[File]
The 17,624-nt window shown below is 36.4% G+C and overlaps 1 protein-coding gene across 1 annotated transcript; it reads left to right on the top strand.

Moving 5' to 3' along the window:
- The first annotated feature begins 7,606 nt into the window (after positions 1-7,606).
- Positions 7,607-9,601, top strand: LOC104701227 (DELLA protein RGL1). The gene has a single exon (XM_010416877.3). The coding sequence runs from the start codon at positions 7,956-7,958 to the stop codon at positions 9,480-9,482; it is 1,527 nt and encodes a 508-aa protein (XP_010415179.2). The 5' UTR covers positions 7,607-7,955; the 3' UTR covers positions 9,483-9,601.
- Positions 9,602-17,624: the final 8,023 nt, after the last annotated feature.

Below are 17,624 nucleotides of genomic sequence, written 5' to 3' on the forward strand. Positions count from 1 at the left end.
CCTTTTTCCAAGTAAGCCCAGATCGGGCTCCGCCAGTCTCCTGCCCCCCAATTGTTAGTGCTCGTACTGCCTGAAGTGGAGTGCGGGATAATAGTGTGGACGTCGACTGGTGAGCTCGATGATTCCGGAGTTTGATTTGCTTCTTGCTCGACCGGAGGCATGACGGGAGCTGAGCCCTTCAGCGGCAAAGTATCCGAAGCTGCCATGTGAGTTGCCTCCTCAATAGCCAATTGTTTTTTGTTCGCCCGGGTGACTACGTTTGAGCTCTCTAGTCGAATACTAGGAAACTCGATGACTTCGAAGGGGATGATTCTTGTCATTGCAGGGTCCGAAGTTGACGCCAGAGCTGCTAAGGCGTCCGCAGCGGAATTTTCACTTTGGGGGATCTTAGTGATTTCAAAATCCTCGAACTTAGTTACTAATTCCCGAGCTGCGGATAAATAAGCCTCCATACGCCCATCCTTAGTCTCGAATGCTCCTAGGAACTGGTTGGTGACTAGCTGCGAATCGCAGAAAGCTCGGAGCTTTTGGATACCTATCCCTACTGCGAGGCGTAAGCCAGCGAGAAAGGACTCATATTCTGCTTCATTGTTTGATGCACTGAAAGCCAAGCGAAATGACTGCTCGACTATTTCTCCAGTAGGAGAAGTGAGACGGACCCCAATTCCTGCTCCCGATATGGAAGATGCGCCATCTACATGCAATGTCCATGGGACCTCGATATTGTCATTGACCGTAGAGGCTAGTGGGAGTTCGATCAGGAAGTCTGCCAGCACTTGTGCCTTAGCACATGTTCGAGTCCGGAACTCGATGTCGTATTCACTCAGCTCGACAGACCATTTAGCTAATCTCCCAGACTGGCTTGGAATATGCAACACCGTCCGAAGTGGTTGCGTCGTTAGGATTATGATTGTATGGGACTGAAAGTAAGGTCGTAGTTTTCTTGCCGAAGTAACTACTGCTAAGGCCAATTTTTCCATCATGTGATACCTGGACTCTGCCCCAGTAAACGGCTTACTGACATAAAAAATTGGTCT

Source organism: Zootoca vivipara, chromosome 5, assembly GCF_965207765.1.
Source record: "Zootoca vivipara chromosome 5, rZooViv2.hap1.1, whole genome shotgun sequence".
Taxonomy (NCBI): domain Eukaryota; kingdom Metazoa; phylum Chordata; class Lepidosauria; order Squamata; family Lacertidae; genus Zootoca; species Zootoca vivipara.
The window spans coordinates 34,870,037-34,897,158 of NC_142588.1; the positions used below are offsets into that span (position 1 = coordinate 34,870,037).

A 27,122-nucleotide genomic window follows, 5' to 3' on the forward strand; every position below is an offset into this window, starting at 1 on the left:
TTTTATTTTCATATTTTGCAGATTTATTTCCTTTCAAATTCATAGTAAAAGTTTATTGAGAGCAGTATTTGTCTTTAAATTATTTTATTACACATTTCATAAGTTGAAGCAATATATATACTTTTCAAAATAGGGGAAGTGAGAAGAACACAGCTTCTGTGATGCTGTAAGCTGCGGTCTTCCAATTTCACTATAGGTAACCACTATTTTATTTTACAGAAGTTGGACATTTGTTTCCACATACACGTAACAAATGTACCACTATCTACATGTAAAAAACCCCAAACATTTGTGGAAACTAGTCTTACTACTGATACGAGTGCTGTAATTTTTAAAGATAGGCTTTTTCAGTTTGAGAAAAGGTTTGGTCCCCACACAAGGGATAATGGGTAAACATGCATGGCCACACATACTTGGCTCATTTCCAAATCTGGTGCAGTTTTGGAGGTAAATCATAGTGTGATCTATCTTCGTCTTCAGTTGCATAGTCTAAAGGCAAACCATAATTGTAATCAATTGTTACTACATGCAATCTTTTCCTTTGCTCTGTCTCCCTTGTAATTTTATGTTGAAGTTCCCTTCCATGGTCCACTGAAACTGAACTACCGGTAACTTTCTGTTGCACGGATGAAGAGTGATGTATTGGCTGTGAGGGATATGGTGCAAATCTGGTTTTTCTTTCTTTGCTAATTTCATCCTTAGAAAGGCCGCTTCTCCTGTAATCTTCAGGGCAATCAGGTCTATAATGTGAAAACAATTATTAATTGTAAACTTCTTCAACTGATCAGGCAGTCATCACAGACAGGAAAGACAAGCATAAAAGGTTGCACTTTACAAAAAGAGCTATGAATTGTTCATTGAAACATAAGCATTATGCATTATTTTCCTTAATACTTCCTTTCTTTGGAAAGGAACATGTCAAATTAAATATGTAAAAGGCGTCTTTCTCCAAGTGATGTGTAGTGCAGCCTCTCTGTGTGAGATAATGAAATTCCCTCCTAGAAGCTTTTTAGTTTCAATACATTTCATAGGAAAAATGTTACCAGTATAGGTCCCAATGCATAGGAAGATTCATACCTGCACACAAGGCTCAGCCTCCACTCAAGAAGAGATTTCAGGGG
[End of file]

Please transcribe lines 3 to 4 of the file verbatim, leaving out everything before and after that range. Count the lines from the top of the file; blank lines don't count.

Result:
- The first annotated feature begins 7,606 nt into the window (after positions 1-7,606).
- Positions 7,607-9,601, top strand: LOC104701227 (DELLA protein RGL1). The gene has a single exon (XM_010416877.3). The coding sequence runs from the start codon at positions 7,956-7,958 to the stop codon at positions 9,480-9,482; it is 1,527 nt and encodes a 508-aa protein (XP_010415179.2). The 5' UTR covers positions 7,607-7,955; the 3' UTR covers positions 9,483-9,601.